You don’t have to know what happens here individually. These team members must be added one by one so that no products roll across channels. In this case, all you are doing is adding them to the workspace. You add the links, whether they’re to Google Drive, Thoughts, Discord, or a voting platform, and your soulbound token handles the permissions. Now let’s talk about this feature.

We just talked about permission management and how automation really simplifies the lives of the core contributors, the key people. Now, there’s another magic to the soulbound token.

It shows that people are doing tasks, working on projects, and meeting their KPIs. The soulbond token quietly records it in the background, okay? Your soulbond token represents your work and your contribution. That’s fine. As we are still in the early stages, we haven’t provided an option for seeing it, but it’s coming, and in the next few releases, you’ll be able to see if you are a member of these three organizations and how much you’ve contributed, and all of you will be able to create your own immutable record of contributions, okay? It’s what you do.

Moreover, there is also the possibility of measuring the contribution and using that to distribute rewards and give them a voice. So, basically, what is happening is that you don’t have to just rely on your tokens, but you can use both your financial tokens, which are financial skin in the game if you’re buying an organization’s token, and your sweat equity if you are working and contributing, and you can have a formula combination of those two and give them the voting right in the organization.

These are the two things.

if you see here, now, let’s get a little bit abstract. I talked about the flow of financial tokens in the first part. You’re paying people and everything, whether it’s USDC Matic by Nonce or whatever, and the second one is about another token that enables you to capture activities that enable you to capture your sweat contributions, then a beautiful user flow involving tokenization to manage capital and employees.

The two most important resources should be managed well from one dashboard, so you can see how they are deployed and what value they are generating in order to be viable and successful. That’s all I would say.

Josh Roybal (Oort Digital)
That’s fascinating. There are many fascinating projects on the Web, and they can get very complicated at times. The ideas are often new, so people have trouble getting their heads around them. I’m also trying to figure out how to understand Lomads easily.

Nishant Bhaskar (Lomads)
Yes, I call it crypto-native ERP. For those who are familiar with ERP (enterprise resource planning), I mentioned in my last point that it is really about managing your capital and people. For capital, you handle all the transactions and commissions. One discussion we didn’t have earlier, last year, was how you make these organizations viable and self-sustaining because people can launch tokens and stuff like that, but that’s a one-off.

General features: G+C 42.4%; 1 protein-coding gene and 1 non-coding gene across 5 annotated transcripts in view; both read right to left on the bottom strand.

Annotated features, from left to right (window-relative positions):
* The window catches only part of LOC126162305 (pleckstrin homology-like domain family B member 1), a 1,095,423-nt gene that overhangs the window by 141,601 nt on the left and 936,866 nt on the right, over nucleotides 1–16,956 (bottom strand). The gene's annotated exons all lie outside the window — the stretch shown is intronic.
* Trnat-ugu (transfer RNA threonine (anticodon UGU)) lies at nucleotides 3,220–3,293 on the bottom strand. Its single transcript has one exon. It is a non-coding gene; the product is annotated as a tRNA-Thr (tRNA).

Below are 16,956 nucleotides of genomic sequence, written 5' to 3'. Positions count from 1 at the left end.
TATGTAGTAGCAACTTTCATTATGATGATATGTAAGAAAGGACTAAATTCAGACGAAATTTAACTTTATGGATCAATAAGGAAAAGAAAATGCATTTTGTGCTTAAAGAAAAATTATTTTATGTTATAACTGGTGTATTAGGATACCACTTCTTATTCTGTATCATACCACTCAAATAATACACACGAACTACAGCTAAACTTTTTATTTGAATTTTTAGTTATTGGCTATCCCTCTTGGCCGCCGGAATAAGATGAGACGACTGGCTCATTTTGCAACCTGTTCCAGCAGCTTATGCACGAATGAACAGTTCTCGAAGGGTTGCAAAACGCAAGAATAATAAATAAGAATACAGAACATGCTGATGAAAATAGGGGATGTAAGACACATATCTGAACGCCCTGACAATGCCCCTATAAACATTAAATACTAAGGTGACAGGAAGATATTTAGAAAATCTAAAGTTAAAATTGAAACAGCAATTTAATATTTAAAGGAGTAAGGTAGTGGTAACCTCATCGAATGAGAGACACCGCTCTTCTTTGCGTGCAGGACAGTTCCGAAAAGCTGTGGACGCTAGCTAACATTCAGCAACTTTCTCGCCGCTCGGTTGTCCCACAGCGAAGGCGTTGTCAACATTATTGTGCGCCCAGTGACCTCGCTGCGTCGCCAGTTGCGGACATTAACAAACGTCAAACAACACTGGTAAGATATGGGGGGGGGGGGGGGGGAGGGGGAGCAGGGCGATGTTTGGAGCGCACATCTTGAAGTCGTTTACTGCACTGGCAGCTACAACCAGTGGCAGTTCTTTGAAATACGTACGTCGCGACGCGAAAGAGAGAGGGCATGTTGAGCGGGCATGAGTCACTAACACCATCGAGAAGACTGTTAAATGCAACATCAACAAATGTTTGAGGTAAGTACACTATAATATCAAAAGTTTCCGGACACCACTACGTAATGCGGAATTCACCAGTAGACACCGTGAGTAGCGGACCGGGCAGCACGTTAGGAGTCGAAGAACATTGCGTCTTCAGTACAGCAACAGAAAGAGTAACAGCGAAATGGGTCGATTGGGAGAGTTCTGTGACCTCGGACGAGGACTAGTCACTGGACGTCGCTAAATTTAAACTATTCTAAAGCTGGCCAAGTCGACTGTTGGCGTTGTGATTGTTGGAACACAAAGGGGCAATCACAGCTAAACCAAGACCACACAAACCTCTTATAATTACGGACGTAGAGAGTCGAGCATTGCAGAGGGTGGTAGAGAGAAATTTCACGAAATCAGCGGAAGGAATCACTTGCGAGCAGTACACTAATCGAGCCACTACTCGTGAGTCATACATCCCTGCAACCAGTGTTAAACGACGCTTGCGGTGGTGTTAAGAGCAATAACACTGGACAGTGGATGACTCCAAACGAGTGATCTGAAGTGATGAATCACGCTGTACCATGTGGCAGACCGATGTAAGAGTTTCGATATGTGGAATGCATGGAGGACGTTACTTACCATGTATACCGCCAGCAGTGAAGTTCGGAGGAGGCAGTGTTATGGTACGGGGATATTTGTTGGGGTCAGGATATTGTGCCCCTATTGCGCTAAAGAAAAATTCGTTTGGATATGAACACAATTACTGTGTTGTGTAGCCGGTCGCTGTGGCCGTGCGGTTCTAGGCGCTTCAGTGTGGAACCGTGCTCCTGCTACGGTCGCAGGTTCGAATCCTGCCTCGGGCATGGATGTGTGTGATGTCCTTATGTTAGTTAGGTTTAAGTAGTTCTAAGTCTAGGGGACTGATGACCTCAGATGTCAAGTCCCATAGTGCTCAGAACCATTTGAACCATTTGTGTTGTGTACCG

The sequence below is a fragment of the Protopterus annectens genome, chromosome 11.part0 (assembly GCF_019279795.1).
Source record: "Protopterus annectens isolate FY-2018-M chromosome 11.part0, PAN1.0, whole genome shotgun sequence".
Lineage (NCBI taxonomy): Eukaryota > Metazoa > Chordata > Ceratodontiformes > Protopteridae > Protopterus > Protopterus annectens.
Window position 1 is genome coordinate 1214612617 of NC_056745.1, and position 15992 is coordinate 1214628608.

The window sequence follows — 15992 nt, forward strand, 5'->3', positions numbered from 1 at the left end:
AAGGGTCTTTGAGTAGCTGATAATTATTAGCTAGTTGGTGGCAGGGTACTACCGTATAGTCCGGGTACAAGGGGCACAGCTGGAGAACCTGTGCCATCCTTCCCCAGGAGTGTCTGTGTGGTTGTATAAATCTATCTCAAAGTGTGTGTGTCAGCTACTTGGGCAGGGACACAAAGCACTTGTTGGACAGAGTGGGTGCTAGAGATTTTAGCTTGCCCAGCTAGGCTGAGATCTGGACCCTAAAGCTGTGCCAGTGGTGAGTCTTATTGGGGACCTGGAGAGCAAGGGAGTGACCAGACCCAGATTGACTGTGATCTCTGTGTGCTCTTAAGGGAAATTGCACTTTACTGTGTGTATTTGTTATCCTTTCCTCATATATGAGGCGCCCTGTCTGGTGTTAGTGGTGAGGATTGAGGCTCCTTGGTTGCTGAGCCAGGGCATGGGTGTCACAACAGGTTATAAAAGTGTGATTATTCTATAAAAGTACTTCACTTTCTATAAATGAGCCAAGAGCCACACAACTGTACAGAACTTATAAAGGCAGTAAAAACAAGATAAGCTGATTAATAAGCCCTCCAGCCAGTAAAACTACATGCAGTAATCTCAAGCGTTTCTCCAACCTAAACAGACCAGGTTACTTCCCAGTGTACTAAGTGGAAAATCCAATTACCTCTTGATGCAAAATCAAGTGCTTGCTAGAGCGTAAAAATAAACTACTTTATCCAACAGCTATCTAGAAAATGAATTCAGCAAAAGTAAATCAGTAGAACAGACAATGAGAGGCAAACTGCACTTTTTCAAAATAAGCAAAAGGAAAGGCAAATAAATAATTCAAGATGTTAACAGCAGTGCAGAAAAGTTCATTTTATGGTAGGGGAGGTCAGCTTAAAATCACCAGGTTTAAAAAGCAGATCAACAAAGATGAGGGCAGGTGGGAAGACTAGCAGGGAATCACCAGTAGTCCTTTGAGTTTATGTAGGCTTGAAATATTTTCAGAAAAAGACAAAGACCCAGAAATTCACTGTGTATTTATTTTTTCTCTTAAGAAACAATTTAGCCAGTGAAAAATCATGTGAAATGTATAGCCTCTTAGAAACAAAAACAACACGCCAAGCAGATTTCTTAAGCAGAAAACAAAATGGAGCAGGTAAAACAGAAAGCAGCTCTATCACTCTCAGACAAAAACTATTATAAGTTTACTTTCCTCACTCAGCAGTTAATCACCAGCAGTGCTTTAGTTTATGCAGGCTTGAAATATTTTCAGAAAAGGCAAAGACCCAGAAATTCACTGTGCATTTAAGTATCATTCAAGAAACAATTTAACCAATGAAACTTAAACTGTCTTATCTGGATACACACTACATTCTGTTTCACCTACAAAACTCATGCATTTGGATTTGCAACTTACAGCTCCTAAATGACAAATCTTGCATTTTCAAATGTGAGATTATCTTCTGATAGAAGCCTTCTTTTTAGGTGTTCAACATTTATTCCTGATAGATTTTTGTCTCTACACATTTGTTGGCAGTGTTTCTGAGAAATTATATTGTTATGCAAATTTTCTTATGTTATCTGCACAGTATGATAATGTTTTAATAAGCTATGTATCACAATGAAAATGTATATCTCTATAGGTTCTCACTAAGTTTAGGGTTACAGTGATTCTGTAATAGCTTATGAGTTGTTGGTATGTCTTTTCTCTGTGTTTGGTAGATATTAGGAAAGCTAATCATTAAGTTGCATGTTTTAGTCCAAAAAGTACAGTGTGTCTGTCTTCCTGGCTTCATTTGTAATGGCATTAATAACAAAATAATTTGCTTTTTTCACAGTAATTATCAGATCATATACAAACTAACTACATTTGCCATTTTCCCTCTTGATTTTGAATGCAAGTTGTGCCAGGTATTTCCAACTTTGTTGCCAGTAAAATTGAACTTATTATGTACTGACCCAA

Operational and financial things are fused together, so you can run self-sustaining operations. You can actually measure, like, what is the value of each participant in terms of their contribution? I would say that.

It’s not a project management tool because, sometimes, when you look at it through the lens of Web2, it’s hard, okay? In that era, salaries were paid monthly, and finance was associated with operations. The salary could be different, and you could use work project management tools to do this. Now, just think about one thing: what has really changed in Web3 is the flow of capital. It has become instantaneous.

We can imagine a future where finance and operations are fused to allow you to conduct business at the speed of a heartbeat. Many people just download your board, issue an invoice, and do financial things. This is just the continuation of what was happening in Web2.

In essence, we’re asking ourselves what’s really different about Web3 compared to Web2. There was not an easy flow of capital to the extent that is possible today.

You were not able to tokenize your contributions; they were very subjective. Your managers will conduct your performance reviews, and you will receive your annual performance award. However, your bosses will be able to judge it now that it is on its way to becoming somewhat more objective, but yeah, again and again, always divide this into two parts, one that revolves around people and one that revolves around the capital. Because if you use the Souldbould Bond Token correctly, then your transactions will become permissionless, and nobody has to approve the transactions at all, basically based on your contributions and whether you are supposed to get a certain reward or if you receive other permissions. My vision is that you don’t make everything permissionless now, but that it will happen in steps, not just today.

Josh Roybal (Oort Digital)
Yeah, it makes a lot of sense. Now there are so many different tools, and they don’t integrate well with each other. I’ve used Time Doctor, Slack, Hubstaff, and many others, and they don’t seem to be very efficient.

Nishant Bhaskar (Lomads)
Definitely, and I think you have done something interesting here. I’ll check it out, and if you have links, I’ll read about it later.

There will be a lot more subjectivity and objectivity, but there won’t be as many subjective elements. Therefore, transactions are milestone- and task-based, but over and above, if something needs to be done manually, we’ll do it manually.